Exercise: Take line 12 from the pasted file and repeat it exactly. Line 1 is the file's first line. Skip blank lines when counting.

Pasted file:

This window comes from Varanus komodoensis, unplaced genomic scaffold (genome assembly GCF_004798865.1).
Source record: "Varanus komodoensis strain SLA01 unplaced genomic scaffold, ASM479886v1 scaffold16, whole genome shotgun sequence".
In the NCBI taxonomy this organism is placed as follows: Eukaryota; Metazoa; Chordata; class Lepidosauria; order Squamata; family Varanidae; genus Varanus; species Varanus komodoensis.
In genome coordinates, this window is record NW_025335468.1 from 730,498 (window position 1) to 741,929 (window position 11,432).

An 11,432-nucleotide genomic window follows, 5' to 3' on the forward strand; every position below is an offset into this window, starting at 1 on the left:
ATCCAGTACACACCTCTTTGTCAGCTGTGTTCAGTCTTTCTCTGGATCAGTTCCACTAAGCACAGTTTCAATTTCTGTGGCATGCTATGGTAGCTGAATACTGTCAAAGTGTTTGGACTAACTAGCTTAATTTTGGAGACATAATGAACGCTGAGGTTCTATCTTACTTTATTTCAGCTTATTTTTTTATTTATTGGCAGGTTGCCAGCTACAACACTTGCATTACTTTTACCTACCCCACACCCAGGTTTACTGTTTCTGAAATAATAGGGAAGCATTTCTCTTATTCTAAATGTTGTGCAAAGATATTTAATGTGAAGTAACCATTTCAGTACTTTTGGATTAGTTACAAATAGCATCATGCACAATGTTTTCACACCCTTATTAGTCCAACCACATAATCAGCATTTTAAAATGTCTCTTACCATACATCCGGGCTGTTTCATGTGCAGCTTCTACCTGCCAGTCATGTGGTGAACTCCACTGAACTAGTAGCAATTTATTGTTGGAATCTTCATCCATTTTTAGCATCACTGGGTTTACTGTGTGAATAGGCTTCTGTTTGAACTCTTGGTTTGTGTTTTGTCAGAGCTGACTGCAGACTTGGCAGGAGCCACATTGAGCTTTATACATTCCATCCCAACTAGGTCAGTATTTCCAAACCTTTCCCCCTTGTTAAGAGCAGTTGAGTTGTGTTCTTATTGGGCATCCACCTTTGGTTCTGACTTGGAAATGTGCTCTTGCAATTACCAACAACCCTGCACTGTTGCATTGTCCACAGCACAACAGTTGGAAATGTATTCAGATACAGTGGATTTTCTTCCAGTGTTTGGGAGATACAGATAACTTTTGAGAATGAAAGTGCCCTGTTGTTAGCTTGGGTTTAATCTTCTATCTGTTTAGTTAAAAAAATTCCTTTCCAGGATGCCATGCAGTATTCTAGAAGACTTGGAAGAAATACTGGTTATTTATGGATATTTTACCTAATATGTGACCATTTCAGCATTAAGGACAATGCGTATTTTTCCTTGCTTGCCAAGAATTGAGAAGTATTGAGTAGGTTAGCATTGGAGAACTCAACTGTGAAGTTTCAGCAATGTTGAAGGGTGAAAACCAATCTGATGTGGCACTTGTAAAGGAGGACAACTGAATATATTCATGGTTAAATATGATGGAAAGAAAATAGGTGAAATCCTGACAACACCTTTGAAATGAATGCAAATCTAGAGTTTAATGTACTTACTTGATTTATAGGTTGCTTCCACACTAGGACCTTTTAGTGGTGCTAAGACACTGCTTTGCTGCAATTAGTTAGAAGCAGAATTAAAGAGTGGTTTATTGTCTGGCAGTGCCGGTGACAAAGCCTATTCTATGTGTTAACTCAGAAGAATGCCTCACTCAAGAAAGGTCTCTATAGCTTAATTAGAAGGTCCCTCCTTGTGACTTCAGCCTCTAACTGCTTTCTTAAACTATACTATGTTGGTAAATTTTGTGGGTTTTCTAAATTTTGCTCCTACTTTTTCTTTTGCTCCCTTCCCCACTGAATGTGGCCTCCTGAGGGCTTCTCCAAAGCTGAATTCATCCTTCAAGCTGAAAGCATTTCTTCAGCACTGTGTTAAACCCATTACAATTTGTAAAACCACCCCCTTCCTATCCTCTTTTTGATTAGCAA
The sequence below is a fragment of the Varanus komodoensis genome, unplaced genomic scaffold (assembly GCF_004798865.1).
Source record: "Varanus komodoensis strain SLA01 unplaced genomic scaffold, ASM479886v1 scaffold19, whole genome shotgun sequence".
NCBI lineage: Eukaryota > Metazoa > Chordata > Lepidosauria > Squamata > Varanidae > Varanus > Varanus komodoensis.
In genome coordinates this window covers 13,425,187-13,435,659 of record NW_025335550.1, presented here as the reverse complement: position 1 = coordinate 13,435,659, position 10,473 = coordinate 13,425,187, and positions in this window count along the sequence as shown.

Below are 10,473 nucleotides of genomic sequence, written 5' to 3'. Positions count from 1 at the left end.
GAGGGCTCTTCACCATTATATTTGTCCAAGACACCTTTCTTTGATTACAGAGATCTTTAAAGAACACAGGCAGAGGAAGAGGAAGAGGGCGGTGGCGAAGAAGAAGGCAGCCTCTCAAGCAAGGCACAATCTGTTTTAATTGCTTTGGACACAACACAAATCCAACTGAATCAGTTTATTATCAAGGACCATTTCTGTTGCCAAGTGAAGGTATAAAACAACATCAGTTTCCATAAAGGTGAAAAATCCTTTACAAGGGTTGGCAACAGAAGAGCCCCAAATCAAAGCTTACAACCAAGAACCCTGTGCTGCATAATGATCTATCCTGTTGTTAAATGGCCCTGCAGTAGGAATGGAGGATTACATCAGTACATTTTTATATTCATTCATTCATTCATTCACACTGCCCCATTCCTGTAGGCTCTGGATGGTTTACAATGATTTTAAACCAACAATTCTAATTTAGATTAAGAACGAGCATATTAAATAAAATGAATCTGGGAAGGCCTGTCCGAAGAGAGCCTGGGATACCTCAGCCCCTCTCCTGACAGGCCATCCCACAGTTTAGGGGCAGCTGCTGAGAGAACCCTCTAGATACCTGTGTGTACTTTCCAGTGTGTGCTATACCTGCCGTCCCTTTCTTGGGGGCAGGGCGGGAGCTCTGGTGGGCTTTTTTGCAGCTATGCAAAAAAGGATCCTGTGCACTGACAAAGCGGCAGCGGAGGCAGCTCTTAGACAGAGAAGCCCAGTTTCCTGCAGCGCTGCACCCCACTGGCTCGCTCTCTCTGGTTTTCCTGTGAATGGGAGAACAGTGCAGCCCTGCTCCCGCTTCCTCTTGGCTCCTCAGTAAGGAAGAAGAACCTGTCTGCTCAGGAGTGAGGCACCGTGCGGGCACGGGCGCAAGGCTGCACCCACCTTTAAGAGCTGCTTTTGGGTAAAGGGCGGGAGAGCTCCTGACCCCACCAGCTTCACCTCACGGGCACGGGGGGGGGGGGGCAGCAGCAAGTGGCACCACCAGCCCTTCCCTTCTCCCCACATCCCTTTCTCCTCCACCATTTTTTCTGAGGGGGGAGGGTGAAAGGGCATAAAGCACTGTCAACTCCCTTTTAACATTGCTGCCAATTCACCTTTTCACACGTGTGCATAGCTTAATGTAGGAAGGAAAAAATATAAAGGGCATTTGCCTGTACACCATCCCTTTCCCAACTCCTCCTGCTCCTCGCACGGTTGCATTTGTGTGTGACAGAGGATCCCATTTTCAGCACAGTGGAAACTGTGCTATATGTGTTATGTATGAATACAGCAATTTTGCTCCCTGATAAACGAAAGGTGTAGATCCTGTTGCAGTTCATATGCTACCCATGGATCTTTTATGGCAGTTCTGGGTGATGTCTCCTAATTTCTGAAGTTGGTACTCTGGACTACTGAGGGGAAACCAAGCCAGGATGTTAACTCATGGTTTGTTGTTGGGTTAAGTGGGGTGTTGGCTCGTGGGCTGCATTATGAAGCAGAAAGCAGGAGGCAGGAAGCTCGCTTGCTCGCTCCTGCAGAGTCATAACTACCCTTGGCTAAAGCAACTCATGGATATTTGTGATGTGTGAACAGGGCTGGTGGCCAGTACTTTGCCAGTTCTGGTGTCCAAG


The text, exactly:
GAGGGCTCTTCACCATTATATTTGTCCAAGACACCTTTCTTTGATTACAGAGATCTTTAAAGAACACAGGCAGAGGAAGAGGAAGAGGGCGGTGGCGAAGAAGAAGGCAGCCTCTCAAGCAAGGCACAATCTGTTTTAATTGCTTTGGACACAACACAAATCCAACTGAATCAGTTTATTATCAAGGACCATTTCTGTTGCCAAGTGAAGGTATAAAACAACATCAGTTTCCATAAAGGTGAAAAATCCTTTACAAGGGTTGGCAACAGAAGAGCCCCAAATCAAAGCTTACAACCAAGAACCCTGTGCTGCATAATGATCTATCCTGTTGTTAAATGGCCCTGCAGTAGGAATGGAGGATTACATCAGTACATTTTTATATTCATTCATTCATTCATTCACACTGCCCCATTCCTGTAGGCTCTGGATGGTTTACAATGATTTTAAACCAACAATTCTAATTTAGATTAAGAACGAGCATATTAAATAAAATGAATCTGGGAAGGCCTGTCCGAAGAGAGCCTGGGATACCTCAGCCCCTCTCCTGACAGGCCATCCCACAGTTTAGGGGCAGCTGCTGAGAGAACCCTCTAGATACCTGTGTGTACTTTCCAGTGTGTGCTATACCTGCCGTCCCTTTCTTGGGGGCAGGGCGGGAGCTCTGGTGGGCTTTTTTGCAGCTATGCAAAAAAGGATCCTGTGCACTGACAAAGCGGCAGCGGAGGCAGCTCTTAGACAGAGAAGCCCAGTTTCCTGCAGCGCTGCACCCCACTGGCTCGCTCTCTCTGGTTTTCCTGTGAATGGGAGAACAGTGCAGCCCTGCTCCCGCTTCCTCTTGGCTCCTCAGTAAGGAAGAAGAACCTGTCTGCTCAGGAGTGAGGCACCGTGCGGGCACGGGCGCAAGGCTGCACCCACCTTTAAGAGCTGCTTTTGGGTAAAGGGCGGGAGAGCTCCTGACCCCACCAGCTTCACCTCACGGGCACGGGGGGGGGGGGGCAGCAGCAAGTGGCACCACCAGCCCTTCCCTTCTCCCCACATCCCTTTCTCCTCCACCATTTTTTCTGAGGGGGGAGGGTGAAAGGGCATAAAGCACTGTCAACTCCCTTTTAACATTGCTGCCAATTCACCTTTTCACACGTGTGCATAGCTTAATGTAGGAAGGAAAAAATATAAAGGGCATTTGCCTGTACACCATCCCTTTCCCAACTCCTCCTGCTCCTCGCACGGTTGCATTTGTGTGTGACAGAGGATCCCATTTTCAGCACAGTGGAAACTGTGCTATATGTGTTATGTATGAATACAGCAATTTTGCTCCCTGATAAACGAAAGGTGTAGATCCTGTTGCAGTTCATATGCTACCCATGGATCTTTTATGGCAGTTCTGGGTGATGTCTCCTAATTTCTGAAGTTGGTACTCTGGACTACTGAGGGGAAACCAAGCCAGGATGTTAACTCATGGTTTGTTGTTGGGTTAAGTGGGGTGTTGGCTCGTGGGCTGCATTATGAAGCAGAAAGCAGGAGGCAGGAAGCTCGCTTGCTCGCTCCTGCAGAGTCATAACTACCCTTGGCTAAAGCAACTCATGGATATTTGTGATGTGTGAACAGGGCTGGTGGCCAGTACTTTGCCAGTTCTGGTGTCCAAG